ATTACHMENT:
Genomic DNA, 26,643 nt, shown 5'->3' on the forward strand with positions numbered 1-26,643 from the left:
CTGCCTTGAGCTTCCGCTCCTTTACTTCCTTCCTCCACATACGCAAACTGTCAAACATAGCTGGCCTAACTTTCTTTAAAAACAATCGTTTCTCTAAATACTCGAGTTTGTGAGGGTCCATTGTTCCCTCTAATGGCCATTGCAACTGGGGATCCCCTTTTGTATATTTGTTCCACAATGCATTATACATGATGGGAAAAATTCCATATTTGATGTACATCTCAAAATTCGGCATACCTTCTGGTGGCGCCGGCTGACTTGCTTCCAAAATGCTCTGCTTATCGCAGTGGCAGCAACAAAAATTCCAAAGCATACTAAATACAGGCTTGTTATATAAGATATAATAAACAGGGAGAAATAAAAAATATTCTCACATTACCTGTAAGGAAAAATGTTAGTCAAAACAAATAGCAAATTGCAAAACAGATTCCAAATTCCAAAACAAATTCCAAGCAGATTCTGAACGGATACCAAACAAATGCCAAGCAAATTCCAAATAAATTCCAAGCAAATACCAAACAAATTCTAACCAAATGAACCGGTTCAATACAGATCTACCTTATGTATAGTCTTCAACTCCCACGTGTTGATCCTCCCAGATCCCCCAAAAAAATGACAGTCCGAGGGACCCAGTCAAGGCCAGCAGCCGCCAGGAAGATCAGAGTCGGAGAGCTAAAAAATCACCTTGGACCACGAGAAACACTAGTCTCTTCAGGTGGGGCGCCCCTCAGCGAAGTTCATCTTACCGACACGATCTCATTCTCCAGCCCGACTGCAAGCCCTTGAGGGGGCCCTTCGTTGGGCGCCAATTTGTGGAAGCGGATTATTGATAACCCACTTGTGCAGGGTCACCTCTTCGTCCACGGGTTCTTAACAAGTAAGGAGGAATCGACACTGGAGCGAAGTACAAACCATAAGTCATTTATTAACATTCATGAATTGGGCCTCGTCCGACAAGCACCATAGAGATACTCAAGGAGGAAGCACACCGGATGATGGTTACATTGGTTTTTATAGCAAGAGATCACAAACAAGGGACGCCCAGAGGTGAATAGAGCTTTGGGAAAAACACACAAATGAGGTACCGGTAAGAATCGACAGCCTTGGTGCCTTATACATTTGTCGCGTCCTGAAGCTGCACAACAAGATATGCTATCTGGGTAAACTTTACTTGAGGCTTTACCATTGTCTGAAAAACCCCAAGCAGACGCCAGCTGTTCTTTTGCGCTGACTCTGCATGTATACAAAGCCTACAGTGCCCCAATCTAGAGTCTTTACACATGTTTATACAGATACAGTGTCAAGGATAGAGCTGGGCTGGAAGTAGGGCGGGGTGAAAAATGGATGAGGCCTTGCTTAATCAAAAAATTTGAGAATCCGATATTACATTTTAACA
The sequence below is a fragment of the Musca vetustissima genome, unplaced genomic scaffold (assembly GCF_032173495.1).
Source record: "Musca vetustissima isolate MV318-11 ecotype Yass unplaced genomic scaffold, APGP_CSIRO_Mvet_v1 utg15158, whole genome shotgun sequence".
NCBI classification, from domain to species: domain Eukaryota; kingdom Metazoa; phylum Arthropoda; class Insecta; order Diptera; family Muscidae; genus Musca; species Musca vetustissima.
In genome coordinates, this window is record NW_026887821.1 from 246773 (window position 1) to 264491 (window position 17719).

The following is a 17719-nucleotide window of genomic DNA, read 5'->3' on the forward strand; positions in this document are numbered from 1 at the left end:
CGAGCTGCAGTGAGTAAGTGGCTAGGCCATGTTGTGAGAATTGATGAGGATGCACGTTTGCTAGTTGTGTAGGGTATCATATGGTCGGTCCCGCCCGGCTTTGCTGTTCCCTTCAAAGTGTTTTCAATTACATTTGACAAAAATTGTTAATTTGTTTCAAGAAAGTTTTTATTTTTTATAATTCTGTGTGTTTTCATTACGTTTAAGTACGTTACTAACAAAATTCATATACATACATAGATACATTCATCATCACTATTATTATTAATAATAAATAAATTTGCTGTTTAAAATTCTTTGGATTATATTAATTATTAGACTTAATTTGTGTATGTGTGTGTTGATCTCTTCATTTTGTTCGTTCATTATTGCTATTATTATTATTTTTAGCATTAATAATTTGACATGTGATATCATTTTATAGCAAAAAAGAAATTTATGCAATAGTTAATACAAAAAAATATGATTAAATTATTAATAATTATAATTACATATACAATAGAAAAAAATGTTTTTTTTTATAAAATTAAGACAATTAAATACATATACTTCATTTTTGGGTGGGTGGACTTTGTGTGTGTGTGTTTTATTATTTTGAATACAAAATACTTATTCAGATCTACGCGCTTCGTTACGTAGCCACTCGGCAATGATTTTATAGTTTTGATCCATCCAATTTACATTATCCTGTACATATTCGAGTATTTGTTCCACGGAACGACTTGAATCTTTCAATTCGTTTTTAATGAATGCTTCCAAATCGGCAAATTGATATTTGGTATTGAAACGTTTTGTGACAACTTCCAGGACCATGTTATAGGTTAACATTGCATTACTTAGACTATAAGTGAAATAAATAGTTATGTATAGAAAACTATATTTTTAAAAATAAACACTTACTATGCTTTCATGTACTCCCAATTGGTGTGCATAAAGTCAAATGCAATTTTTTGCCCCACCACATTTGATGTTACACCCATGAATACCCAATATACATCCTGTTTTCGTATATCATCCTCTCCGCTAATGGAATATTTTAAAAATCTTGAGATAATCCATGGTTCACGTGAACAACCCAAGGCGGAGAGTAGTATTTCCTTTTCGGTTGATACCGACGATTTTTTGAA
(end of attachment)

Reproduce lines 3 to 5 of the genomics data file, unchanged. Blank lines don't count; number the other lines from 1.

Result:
The sequence below is a fragment of the Musca vetustissima genome, unplaced genomic scaffold (assembly GCF_032173495.1).
Source record: "Musca vetustissima isolate MV318-11 ecotype Yass unplaced genomic scaffold, APGP_CSIRO_Mvet_v1 utg15158, whole genome shotgun sequence".
NCBI classification, from domain to species: domain Eukaryota; kingdom Metazoa; phylum Arthropoda; class Insecta; order Diptera; family Muscidae; genus Musca; species Musca vetustissima.